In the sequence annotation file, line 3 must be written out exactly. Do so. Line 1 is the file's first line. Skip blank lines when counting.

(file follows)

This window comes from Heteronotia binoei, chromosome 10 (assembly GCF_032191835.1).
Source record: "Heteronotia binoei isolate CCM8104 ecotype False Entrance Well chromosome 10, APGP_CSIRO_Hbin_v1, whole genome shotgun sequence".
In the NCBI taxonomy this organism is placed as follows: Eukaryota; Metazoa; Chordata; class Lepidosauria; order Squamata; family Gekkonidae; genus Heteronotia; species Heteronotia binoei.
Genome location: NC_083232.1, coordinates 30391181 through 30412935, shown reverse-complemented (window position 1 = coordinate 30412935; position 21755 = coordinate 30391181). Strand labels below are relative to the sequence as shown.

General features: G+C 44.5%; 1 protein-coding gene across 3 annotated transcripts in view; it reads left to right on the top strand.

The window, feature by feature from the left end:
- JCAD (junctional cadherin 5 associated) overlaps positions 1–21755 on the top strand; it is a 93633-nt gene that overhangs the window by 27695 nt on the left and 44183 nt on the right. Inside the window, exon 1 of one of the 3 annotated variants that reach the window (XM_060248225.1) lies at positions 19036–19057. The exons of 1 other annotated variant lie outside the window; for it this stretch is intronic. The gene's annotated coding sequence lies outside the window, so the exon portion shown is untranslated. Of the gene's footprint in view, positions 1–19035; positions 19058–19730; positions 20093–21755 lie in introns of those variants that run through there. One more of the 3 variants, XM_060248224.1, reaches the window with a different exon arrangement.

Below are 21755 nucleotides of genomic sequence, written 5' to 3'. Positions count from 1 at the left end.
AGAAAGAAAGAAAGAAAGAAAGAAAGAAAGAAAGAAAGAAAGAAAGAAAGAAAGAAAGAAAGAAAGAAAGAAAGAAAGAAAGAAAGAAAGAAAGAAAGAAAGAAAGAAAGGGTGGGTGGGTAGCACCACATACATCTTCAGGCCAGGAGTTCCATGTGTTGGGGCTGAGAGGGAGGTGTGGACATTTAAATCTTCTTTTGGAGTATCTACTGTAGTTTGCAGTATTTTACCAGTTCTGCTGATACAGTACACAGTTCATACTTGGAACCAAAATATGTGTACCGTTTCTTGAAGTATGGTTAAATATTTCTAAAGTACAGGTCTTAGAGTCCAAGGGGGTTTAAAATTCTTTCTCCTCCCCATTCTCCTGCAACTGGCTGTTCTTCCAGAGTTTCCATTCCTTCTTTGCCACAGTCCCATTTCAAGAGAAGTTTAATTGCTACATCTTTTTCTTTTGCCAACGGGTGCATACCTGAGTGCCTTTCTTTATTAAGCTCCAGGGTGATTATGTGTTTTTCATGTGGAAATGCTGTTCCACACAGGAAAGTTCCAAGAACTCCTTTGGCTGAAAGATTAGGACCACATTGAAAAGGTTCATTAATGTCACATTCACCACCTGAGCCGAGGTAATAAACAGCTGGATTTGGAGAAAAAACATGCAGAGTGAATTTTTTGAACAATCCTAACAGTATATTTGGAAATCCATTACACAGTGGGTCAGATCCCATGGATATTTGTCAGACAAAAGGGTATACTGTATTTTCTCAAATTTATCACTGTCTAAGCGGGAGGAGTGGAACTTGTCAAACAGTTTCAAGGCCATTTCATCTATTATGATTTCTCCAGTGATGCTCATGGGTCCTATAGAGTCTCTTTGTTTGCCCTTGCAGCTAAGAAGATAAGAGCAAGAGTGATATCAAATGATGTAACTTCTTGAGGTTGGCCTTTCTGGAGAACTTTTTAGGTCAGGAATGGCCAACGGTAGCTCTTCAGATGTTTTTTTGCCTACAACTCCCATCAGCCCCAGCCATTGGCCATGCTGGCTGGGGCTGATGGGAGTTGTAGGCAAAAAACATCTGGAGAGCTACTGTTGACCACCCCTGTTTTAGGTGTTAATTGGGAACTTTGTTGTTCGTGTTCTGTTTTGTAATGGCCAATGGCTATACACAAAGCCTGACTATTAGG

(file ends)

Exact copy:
In the NCBI taxonomy this organism is placed as follows: Eukaryota; Metazoa; Chordata; class Lepidosauria; order Squamata; family Gekkonidae; genus Heteronotia; species Heteronotia binoei.